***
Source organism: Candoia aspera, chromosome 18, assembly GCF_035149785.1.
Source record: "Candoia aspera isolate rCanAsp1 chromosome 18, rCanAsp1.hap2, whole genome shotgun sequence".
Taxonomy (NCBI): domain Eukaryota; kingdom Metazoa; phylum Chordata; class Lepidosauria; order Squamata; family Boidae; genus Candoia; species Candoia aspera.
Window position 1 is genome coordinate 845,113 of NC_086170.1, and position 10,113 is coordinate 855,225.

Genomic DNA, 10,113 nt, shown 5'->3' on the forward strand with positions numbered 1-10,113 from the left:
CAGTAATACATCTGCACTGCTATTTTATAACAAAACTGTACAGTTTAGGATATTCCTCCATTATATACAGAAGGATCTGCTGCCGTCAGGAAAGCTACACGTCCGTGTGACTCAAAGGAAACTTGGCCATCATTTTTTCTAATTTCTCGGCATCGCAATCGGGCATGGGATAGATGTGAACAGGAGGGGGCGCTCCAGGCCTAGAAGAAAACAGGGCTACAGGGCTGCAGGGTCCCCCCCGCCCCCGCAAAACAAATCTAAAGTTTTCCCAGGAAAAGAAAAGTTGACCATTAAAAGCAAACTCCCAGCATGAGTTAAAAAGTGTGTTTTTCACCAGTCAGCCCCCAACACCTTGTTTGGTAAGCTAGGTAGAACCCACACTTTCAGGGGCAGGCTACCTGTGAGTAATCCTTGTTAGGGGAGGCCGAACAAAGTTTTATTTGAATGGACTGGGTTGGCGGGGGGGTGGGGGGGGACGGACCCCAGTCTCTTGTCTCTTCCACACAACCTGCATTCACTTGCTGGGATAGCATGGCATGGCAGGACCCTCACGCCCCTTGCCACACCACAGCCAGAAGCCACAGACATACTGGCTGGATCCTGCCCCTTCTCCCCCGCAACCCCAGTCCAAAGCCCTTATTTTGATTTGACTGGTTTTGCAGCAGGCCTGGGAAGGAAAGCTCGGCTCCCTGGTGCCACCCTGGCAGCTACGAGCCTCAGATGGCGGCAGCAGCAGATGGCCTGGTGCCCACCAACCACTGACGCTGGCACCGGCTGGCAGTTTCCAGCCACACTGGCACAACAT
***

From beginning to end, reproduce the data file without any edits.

Source organism: Candoia aspera, chromosome 18, assembly GCF_035149785.1.
Source record: "Candoia aspera isolate rCanAsp1 chromosome 18, rCanAsp1.hap2, whole genome shotgun sequence".
Taxonomy (NCBI): domain Eukaryota; kingdom Metazoa; phylum Chordata; class Lepidosauria; order Squamata; family Boidae; genus Candoia; species Candoia aspera.
Window position 1 is genome coordinate 845,113 of NC_086170.1, and position 10,113 is coordinate 855,225.

Genomic DNA, 10,113 nt, shown 5'->3' on the forward strand with positions numbered 1-10,113 from the left:
CAGTAATACATCTGCACTGCTATTTTATAACAAAACTGTACAGTTTAGGATATTCCTCCATTATATACAGAAGGATCTGCTGCCGTCAGGAAAGCTACACGTCCGTGTGACTCAAAGGAAACTTGGCCATCATTTTTTCTAATTTCTCGGCATCGCAATCGGGCATGGGATAGATGTGAACAGGAGGGGGCGCTCCAGGCCTAGAAGAAAACAGGGCTACAGGGCTGCAGGGTCCCCCCCGCCCCCGCAAAACAAATCTAAAGTTTTCCCAGGAAAAGAAAAGTTGACCATTAAAAGCAAACTCCCAGCATGAGTTAAAAAGTGTGTTTTTCACCAGTCAGCCCCCAACACCTTGTTTGGTAAGCTAGGTAGAACCCACACTTTCAGGGGCAGGCTACCTGTGAGTAATCCTTGTTAGGGGAGGCCGAACAAAGTTTTATTTGAATGGACTGGGTTGGCGGGGGGGTGGGGGGGGACGGACCCCAGTCTCTTGTCTCTTCCACACAACCTGCATTCACTTGCTGGGATAGCATGGCATGGCAGGACCCTCACGCCCCTTGCCACACCACAGCCAGAAGCCACAGACATACTGGCTGGATCCTGCCCCTTCTCCCCCGCAACCCCAGTCCAAAGCCCTTATTTTGATTTGACTGGTTTTGCAGCAGGCCTGGGAAGGAAAGCTCGGCTCCCTGGTGCCACCCTGGCAGCTACGAGCCTCAGATGGCGGCAGCAGCAGATGGCCTGGTGCCCACCAACCACTGACGCTGGCACCGGCTGGCAGTTTCCAGCCACACTGGCACAACAT